A three-tiered remediation approach is being used for successful field treatment of a 1,1- dichloroethene (1,1-DCE) groundwater plume. The plume is characterized by a chemical source area subject to anaerobic conditions (<1.0 mg/L dissolved oxygen, DO) with high levels of dissolved phase 1,1-DCE (>8.0 mg/L); an interior plume area of moderate aerobic (<4.0 mg/L DO) and chemical concentrations (<1.0 mg/L DCE); and a 300-foot perimeter plume area of high aerobic (>4.0 mg/L DO) and low chemical concentrations (<0.01 mg/L DCE).
Previous studies from 1998 and early 1999 indicated that downgradient of the source area, elevated DO levels and intrinsic aerobically-degrading microbes appeared to promote natural attenuation processes of chemical degradation of 1,1-DCE to non-toxic endpoints such as carbon dioxide in the absence of vinyl chloride. Low, but persistent, concentrations of 1,1-DCE along the plume perimeter indicated the rate of plume movement exceeded the rate of natural attenuation. In late 1999 and mid 2000, two groundwater circulation wells were installed near the source area, in part, to facilitate aerobic transformation of 1,1-DCE to its primary daughter product vinyl chloride. Also in late 1999, perimeter areas of the plume with high levels of DO and low 1,1-DCE were stimulated using a nutrient mixture of Oxygen Release Compound (ORC) and simple table sugar. Pilot studies conducted in 1998 indicated the nutrient mixture, when injected at perimeter wells, provided a carbon substrate (sugar) for microbial activity to degrade the 1,1-DCE while the ORC offset the reductive dechlorination transformation process of 1,1-DCE to vinyl chloride. Since late 1999 the in-situ bioremediation injection technique at the plume perimeter has stimulated biological activity without the creation of vinyl chloride. Groundwater concentrations at the plume source have diminished with a corresponding increase of the daughter product vinyl chloride. Monitoring of plume geochemistry and geometry indicate vinyl chloride is naturally degraded by the groundwater system aerobic microbes downgradient from the source area. Closure of the site subject to state risk assessment requirements is expected in 2002.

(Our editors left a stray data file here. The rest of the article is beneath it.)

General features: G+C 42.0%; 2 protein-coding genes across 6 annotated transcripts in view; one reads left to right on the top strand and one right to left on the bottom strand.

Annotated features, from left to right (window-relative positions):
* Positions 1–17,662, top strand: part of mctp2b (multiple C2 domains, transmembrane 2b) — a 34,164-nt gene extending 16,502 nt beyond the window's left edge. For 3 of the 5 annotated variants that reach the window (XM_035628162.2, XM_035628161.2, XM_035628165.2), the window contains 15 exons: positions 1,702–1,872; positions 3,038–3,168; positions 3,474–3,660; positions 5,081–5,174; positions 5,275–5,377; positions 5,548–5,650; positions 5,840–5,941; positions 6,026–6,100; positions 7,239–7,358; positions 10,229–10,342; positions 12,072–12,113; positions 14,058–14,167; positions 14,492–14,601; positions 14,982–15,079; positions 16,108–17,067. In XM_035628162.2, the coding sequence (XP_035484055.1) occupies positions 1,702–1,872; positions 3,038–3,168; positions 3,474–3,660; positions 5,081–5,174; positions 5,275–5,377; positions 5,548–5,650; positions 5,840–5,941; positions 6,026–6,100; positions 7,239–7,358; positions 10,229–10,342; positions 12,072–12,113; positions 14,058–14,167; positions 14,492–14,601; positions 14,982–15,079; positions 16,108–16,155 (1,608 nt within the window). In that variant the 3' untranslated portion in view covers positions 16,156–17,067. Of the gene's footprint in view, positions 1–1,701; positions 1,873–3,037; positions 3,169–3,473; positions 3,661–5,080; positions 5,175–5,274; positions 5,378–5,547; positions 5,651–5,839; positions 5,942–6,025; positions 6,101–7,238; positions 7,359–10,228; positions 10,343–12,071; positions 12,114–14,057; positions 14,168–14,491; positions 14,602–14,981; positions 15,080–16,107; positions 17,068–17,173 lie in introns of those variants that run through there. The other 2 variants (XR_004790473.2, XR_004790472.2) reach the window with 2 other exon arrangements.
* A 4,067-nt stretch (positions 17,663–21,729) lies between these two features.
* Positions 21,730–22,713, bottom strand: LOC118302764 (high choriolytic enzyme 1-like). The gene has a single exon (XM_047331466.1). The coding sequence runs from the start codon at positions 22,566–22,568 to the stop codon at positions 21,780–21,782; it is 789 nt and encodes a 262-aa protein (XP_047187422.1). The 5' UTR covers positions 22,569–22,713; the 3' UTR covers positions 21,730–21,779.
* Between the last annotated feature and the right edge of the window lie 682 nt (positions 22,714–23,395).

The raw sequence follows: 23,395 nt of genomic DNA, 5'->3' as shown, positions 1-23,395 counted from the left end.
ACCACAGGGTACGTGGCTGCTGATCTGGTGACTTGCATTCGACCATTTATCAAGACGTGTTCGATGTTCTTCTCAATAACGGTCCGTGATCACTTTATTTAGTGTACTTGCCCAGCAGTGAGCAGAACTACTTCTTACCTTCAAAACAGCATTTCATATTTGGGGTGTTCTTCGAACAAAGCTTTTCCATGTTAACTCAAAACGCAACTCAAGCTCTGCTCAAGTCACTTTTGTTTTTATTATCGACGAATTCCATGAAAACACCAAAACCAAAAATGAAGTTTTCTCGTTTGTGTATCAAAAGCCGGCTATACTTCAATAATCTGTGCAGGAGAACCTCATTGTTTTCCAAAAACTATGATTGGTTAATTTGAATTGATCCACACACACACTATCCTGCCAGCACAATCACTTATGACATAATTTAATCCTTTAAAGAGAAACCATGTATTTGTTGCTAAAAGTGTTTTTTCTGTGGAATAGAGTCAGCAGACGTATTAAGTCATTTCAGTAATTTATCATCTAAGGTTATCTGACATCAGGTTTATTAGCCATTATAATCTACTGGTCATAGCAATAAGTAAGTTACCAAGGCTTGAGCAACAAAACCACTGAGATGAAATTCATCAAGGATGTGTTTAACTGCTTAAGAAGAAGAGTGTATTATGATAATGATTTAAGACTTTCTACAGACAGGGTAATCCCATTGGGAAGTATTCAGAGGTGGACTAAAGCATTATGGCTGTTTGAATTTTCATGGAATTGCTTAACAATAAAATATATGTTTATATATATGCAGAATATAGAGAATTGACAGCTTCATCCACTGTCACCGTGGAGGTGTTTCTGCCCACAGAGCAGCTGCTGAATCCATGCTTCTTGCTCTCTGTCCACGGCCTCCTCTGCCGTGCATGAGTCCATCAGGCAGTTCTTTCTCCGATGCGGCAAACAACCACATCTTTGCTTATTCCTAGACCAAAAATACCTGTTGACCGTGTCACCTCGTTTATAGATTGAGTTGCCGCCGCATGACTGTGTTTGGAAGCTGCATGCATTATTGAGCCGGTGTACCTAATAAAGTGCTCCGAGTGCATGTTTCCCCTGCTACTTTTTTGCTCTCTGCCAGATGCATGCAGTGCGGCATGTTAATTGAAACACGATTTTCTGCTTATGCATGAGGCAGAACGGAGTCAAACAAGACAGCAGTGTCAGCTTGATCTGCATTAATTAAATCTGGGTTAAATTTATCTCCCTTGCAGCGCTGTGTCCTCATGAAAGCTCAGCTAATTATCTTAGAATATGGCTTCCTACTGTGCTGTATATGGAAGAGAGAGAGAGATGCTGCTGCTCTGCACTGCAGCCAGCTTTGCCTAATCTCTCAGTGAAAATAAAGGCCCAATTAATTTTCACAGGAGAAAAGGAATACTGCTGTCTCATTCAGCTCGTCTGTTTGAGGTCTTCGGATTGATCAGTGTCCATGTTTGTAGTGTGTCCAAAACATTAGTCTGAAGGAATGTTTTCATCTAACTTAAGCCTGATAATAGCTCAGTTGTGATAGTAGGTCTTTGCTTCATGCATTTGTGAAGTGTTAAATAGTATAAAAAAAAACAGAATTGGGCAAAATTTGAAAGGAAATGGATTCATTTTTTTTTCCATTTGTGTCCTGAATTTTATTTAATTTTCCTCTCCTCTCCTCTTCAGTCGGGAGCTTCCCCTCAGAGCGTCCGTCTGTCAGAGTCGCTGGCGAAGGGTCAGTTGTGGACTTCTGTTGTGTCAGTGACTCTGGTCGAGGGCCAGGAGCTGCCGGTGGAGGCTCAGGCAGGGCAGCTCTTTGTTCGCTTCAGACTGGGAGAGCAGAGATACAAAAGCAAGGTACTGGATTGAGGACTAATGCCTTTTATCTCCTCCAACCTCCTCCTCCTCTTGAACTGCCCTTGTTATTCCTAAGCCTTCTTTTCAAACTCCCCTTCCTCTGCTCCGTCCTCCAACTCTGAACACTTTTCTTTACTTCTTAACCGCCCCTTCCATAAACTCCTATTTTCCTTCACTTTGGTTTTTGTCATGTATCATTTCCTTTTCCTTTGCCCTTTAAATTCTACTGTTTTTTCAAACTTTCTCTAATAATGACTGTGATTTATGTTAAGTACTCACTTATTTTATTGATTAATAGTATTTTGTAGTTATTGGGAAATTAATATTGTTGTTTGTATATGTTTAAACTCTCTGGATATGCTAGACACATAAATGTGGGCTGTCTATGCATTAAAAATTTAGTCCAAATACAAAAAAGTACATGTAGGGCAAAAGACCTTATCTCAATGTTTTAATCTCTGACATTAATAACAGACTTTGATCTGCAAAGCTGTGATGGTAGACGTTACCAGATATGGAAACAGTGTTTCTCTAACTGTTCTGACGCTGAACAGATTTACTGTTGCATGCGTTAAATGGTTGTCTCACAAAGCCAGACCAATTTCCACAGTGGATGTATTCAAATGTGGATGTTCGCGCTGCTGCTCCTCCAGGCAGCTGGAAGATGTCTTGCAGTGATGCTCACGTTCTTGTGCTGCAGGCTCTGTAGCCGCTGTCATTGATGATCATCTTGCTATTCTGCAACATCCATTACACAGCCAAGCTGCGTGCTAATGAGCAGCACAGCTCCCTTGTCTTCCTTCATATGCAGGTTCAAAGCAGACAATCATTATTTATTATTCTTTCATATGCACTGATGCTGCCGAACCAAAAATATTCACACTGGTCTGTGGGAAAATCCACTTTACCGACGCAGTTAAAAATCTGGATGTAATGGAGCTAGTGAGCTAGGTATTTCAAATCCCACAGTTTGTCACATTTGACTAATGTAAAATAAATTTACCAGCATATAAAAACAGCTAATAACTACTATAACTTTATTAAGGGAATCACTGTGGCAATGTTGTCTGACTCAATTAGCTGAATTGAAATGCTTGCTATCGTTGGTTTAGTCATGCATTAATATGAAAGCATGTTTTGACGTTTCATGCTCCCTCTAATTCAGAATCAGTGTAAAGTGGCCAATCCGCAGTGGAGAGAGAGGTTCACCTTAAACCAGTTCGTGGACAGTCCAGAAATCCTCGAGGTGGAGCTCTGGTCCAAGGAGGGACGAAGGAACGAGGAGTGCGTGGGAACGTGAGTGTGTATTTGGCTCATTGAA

Historical releases of chlorinated solvents at a manufacturing facility in Houston, Texas impacted shallow groundwater, creating a plume that extends approximately 500 feet in length and 300 feet in width (Figure 1). Groundwater sampling since 1994 indicated that chlorinated hydrocarbons, predominantly 1,1-dichloroethene (DCE), tetrachloroethene (PCE), trichloroethene (TCE), and vinyl chloride (VC) exceeded Texas-regulated groundwater cleanup criteria. Remedial implementation of groundwater restoration to prescribed Texas Natural Resource Conservation Commission (TNRCC) Voluntary Cleanup Program (VCP) cleanup criteria commenced in 1999 (Phase I remediation) after a pilot study of 1998 indicated enhanced biodegradation at the site was feasible by stimulating indigeneous microbes in the groundwater.